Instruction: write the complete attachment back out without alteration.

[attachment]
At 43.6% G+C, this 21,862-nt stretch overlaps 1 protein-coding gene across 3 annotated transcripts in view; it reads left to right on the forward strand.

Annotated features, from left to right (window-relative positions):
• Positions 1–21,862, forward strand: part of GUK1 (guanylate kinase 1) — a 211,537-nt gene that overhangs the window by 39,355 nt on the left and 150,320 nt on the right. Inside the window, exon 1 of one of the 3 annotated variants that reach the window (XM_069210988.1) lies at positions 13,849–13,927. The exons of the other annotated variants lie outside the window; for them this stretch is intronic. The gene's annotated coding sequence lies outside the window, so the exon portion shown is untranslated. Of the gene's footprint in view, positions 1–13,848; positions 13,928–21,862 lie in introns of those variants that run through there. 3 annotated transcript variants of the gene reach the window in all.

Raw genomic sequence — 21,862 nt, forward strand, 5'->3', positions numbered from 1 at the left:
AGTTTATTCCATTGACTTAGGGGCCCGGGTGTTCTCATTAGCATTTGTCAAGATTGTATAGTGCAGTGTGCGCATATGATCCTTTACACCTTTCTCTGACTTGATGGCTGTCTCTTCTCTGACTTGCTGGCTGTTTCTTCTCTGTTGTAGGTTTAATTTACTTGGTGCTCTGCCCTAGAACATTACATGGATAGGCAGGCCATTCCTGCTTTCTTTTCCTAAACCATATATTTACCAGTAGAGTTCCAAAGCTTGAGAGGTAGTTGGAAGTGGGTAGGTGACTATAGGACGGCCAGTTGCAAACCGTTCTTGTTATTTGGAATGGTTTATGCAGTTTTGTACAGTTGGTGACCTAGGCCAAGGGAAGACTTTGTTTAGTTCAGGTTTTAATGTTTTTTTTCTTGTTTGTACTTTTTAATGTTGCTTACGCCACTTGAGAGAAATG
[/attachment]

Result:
At 43.6% G+C, this 21,862-nt stretch overlaps 1 protein-coding gene across 3 annotated transcripts in view; it reads left to right on the forward strand.

Annotated features, from left to right (window-relative positions):
• Positions 1–21,862, forward strand: part of GUK1 (guanylate kinase 1) — a 211,537-nt gene that overhangs the window by 39,355 nt on the left and 150,320 nt on the right. Inside the window, exon 1 of one of the 3 annotated variants that reach the window (XM_069210988.1) lies at positions 13,849–13,927. The exons of the other annotated variants lie outside the window; for them this stretch is intronic. The gene's annotated coding sequence lies outside the window, so the exon portion shown is untranslated. Of the gene's footprint in view, positions 1–13,848; positions 13,928–21,862 lie in introns of those variants that run through there. 3 annotated transcript variants of the gene reach the window in all.

Raw genomic sequence — 21,862 nt, forward strand, 5'->3', positions numbered from 1 at the left:
AGTTTATTCCATTGACTTAGGGGCCCGGGTGTTCTCATTAGCATTTGTCAAGATTGTATAGTGCAGTGTGCGCATATGATCCTTTACACCTTTCTCTGACTTGATGGCTGTCTCTTCTCTGACTTGCTGGCTGTTTCTTCTCTGTTGTAGGTTTAATTTACTTGGTGCTCTGCCCTAGAACATTACATGGATAGGCAGGCCATTCCTGCTTTCTTTTCCTAAACCATATATTTACCAGTAGAGTTCCAAAGCTTGAGAGGTAGTTGGAAGTGGGTAGGTGACTATAGGACGGCCAGTTGCAAACCGTTCTTGTTATTTGGAATGGTTTATGCAGTTTTGTACAGTTGGTGACCTAGGCCAAGGGAAGACTTTGTTTAGTTCAGGTTTTAATGTTTTTTTTCTTGTTTGTACTTTTTAATGTTGCTTACGCCACTTGAGAGAAATG